I experienced a healthy jealousy each day as Erik reported on each class. All the usual words — inspired, excited, motivated — none of these could describe what my boy radiated that week. He was experiencing, I think, a kind of mikveh in music. He could not go from that learning unchanged — no one could.

Erik was the only teenager in the group, a reason, I expect, for Richard to notice him. He kept the connection live well after the course was over, answering follow-up questions, sending Erik sheet music.

Or maybe it was that Richard noticed all his students, noted their longings and their hopes. He seemed, inevitably, to find a way to lift their every note to the heavens. When the class gave a public recital, one song was filled with humor and joy, another with yearning, a third performed with such wholehearted love for the Holy One. We smiled, laughed and cried our ways home.

At the next Kallah, I introduced Richard to my husband, Ralf. I mentioned that Ralf played the darbouka for our services. To my astonishment, Richard asked him to play with him that night at a public performance. He had never heard Ralf play, he could not have known anything about his training, his experience, his technique.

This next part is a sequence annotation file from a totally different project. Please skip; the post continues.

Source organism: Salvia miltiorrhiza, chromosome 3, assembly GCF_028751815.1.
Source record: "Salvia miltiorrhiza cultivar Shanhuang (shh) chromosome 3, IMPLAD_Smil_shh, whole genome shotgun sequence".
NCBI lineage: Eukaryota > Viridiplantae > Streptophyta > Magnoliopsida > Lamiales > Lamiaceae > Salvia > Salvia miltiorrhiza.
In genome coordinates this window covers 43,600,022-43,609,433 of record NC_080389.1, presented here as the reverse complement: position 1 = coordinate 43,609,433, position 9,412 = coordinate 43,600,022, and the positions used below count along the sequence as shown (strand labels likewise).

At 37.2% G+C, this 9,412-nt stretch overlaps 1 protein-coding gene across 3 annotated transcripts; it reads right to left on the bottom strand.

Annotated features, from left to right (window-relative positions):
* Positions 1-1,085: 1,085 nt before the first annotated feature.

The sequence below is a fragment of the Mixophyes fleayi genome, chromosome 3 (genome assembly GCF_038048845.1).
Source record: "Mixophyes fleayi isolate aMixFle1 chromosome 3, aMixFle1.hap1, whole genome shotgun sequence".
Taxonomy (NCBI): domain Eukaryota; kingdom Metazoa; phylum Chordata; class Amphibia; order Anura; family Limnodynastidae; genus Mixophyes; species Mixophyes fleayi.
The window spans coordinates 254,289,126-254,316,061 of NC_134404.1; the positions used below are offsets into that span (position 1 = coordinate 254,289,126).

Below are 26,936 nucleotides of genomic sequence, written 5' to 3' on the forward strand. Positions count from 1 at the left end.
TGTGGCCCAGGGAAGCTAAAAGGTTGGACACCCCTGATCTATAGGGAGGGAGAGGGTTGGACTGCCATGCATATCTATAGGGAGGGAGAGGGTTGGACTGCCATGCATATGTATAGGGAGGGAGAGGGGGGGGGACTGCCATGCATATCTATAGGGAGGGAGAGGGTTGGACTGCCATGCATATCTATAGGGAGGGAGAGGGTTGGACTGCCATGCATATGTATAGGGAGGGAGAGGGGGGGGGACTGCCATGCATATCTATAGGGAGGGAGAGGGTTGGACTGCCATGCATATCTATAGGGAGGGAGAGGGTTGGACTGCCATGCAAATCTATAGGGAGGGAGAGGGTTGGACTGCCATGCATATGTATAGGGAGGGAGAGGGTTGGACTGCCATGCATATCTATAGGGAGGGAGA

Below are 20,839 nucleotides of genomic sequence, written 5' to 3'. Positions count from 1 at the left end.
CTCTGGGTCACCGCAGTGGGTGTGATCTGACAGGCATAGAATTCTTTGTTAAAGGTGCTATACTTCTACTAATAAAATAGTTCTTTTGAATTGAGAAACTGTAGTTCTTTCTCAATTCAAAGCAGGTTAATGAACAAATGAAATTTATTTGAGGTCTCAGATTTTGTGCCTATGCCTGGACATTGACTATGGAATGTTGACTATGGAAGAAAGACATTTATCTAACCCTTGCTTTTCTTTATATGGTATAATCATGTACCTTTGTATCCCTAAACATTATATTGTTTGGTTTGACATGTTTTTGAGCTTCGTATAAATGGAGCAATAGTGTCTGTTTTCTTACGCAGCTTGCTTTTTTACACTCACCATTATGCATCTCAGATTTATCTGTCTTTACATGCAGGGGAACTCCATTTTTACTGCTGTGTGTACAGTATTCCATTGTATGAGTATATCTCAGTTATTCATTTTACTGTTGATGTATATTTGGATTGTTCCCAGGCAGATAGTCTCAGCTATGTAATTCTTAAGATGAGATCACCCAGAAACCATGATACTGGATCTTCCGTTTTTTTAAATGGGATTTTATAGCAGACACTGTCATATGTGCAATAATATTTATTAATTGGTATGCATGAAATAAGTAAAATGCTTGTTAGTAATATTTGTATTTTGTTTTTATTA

Still: Ralf was his only accompanist that night, playing darbouka and tar. The performance was extraordinary even for those who knew Richard’s work. No one there could ever forget the niggunim, that night’s delicate Hayoshevet Baganim. I watched Ralf touching the def as if to connect every tap directly to the heart of the man who sang next to him.

It was unearthly. They played as if every note was foretold, bound to one another.

After the performance, I had to ask. “Richard, how did you know?” He looked at Ralf, gave a little shrug and a shy smile and said: “I knew.”